Yet the many ex-Bletchley staff Fry quotes spoke fondly of their time there, even if the work was dull or seemingly irrelevant to the war effort. Some individual results really stand out: Jane Hughes’ reading of a May 1941 Luftwaffe message led directly to the sinking of Bismarck, while similar work by Mavis Batey prevented a huge attack on British ships en route from Egypt to Greece. The Italian navy became the target instead.

Other chapters focus on the bugging of POW camps in the UK, such as at former stately homes like Trent Park (previously explored by Fry in her 2019 book The Walls Have Ears). Here imprisoned Nazis spoke aloud to one another about military secrets, not realising that their British hosts would be so rude as to listen in on their conversations. Later on, in a section on the closing stages of the Second World War, Fry discusses the many female agents dropped into occupied France, Holland, Switzerland, and elsewhere, many of whom were in fact émigrées from these countries who wanted to help the Allies. The work – in supporting resistance networks and running escape lines for prisoners of war into neutral countries – was always dangerous, with many unfortunate agents meeting the same fate as Mata Hari.

Codename ‘Amniarix’

A recurring theme of this book is how sexism worked both for and against women in intelligence. Predictably, women often had to accept lower pay, work in unpleasant conditions, and no doubt take a great deal of condescension from their male colleagues. But in other ways their gender was an advantage. The now-defunct MI9, for instance, found that German POWs imprisoned in places such as Trent Park were more likely to be intimidated into giving up secrets by female interrogators. And while it was common for Gestapo agents in occupied Europe to stop and search men in their hunt for spies, they rarely if ever bothered to approach women.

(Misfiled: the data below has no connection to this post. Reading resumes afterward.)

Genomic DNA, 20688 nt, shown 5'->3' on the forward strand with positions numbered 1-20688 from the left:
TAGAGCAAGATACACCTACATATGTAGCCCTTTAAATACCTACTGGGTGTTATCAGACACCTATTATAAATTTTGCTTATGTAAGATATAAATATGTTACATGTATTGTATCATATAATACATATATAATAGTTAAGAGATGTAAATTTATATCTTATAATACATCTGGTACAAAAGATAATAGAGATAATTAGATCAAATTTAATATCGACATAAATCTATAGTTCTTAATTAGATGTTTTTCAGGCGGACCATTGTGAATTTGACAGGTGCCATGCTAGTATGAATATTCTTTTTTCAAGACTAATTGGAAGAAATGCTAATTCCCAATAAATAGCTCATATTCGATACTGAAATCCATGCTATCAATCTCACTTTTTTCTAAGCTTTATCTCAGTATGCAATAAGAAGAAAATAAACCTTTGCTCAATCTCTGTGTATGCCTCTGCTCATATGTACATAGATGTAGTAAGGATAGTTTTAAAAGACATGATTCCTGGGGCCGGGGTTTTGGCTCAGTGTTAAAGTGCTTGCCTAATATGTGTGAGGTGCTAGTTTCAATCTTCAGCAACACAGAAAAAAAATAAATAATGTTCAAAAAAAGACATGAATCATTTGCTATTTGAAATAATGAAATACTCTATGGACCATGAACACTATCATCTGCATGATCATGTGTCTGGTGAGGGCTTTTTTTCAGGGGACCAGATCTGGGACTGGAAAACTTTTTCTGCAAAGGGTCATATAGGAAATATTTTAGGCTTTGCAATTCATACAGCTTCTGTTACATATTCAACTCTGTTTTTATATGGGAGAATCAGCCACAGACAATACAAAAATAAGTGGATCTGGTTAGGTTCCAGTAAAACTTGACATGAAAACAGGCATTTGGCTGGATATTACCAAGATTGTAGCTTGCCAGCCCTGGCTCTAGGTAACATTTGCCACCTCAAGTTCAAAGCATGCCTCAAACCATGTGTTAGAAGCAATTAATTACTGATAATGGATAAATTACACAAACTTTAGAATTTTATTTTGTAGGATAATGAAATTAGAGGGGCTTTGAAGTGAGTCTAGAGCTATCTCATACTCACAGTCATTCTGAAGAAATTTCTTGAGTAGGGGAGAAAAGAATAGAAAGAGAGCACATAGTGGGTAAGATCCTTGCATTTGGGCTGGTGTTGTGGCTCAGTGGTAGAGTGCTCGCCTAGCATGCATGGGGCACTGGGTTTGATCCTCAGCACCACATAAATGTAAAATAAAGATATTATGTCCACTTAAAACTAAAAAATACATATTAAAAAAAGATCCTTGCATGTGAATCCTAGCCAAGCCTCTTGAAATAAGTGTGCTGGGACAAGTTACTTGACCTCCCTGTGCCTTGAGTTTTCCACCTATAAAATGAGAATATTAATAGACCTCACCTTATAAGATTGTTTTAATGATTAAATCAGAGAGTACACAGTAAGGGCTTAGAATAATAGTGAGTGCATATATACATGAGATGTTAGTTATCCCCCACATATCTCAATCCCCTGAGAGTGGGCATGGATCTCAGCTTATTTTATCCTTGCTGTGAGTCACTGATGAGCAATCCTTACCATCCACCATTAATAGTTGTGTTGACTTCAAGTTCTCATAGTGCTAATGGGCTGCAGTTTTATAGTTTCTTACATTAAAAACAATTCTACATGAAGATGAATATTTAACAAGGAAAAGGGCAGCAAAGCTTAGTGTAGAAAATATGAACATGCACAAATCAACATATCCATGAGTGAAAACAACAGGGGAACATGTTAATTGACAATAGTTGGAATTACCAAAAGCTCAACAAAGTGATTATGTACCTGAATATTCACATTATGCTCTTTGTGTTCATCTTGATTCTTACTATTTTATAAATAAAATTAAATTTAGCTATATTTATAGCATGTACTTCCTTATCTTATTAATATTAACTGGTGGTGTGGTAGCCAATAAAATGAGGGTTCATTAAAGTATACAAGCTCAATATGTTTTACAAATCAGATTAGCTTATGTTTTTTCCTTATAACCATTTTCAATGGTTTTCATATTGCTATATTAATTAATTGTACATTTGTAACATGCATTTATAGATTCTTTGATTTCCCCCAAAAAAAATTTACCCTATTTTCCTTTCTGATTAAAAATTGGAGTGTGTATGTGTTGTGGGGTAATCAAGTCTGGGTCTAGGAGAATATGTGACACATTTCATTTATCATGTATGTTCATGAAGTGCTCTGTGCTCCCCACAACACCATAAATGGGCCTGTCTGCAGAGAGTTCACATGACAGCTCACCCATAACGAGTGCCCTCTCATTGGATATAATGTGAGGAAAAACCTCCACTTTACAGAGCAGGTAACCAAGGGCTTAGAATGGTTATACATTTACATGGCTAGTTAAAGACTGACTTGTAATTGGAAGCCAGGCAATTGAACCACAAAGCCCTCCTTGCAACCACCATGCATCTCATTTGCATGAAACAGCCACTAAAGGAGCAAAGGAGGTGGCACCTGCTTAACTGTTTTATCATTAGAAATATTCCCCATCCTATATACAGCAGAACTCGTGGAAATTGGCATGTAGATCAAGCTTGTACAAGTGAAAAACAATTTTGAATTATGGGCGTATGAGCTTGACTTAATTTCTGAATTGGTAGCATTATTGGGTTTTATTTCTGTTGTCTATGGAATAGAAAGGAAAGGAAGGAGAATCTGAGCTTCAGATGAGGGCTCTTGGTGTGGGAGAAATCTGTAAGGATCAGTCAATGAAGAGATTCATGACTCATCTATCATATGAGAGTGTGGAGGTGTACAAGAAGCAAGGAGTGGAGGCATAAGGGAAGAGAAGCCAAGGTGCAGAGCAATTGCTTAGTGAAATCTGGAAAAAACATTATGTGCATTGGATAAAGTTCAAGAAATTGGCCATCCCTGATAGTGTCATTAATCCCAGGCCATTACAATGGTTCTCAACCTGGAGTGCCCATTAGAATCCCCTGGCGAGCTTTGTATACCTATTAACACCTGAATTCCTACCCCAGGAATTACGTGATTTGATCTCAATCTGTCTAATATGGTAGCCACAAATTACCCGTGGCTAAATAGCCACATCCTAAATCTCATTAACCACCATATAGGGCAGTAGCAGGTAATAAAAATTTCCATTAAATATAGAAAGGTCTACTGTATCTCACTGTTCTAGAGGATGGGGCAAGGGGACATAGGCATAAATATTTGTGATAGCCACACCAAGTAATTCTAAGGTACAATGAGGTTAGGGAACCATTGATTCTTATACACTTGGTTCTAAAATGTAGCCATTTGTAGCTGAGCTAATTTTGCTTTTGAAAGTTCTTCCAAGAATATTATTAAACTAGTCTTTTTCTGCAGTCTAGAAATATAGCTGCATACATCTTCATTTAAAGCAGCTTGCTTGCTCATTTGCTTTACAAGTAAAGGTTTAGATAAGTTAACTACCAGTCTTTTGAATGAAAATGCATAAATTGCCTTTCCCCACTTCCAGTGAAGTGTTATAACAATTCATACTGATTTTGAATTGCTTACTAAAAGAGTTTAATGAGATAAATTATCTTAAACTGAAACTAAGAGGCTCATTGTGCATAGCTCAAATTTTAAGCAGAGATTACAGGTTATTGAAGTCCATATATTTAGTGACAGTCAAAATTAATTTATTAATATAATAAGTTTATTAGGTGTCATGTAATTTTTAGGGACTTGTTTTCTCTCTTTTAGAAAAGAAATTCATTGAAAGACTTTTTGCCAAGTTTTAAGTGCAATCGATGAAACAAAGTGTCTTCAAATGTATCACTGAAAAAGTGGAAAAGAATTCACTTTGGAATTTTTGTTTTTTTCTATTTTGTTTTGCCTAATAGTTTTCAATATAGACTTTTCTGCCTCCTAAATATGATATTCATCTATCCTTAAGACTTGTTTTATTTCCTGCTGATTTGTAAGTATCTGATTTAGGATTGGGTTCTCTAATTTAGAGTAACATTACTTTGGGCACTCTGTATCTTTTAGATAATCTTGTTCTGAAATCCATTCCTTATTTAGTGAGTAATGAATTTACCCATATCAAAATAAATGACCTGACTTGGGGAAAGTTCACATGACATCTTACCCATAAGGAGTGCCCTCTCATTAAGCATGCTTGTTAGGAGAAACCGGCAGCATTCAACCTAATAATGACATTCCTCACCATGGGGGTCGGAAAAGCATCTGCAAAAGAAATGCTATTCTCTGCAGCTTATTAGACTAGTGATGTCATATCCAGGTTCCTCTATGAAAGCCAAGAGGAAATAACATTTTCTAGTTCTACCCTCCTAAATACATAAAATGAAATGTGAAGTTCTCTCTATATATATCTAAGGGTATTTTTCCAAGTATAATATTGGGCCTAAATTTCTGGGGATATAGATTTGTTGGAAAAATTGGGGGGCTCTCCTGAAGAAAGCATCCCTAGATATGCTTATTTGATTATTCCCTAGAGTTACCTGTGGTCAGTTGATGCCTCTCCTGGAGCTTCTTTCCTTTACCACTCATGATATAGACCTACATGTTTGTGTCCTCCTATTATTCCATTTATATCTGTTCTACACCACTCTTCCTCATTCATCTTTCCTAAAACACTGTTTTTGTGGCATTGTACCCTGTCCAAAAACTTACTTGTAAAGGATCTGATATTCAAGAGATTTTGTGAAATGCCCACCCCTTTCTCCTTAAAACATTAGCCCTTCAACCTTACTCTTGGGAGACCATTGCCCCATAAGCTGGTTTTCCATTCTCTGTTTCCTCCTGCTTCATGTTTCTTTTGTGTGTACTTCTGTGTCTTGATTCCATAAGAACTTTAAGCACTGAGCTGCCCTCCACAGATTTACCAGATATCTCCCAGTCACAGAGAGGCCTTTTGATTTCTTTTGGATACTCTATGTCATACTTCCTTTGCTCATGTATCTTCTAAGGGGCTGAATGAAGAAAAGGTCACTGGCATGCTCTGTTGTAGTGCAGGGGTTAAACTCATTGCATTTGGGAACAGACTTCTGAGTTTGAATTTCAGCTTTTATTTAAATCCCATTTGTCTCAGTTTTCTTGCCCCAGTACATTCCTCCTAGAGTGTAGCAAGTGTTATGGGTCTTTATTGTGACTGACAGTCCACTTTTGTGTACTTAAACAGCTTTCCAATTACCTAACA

Even more astonishingly, women operatives were sometimes gifted sensitive information without even trying, by men who were clearly keen to impress them. This seems to have happened with one Jeannie Rousseau (codename ‘Amniarix’), a member of a network called the Druids, which infiltrated senior Nazi circles. One on occasion in 1943 a German officer boasted to her about the V-rocket testing site at Peenemünde, even showing off the maps and diagrams he had of the site in his briefcase. A no-doubt astonished Rousseau committed it all to memory and promptly reported the information back to her superiors.

Described by a colleague as ‘the most remarkable girl of her generation’, Rousseau was ultimately imprisoned by the Gestapo three times over the course of the war, although she survived to see its end and only died in 2017. She is just one of the many courageous and resilient women profiled in the book, some of whom have been named for the first time. As I said before, the book is comprehensive – and in places close to encyclopaedic. Some readers may have issues with this approach, as Fry introduces new figures and new organisations every couple of pages, often never mentioning them again.

But this is not the author’s fault. Her subject is broad and complex, and the detail of this book only goes to demonstrate how thorough her research has been. It also shows that, without the contribution of women in intelligence – be it as agents, codebreakers, or secretaries – the outcome of both world wars would have been very different.

Helen Fry
Yale Books, hbk (£25)
ISBN 978-300260779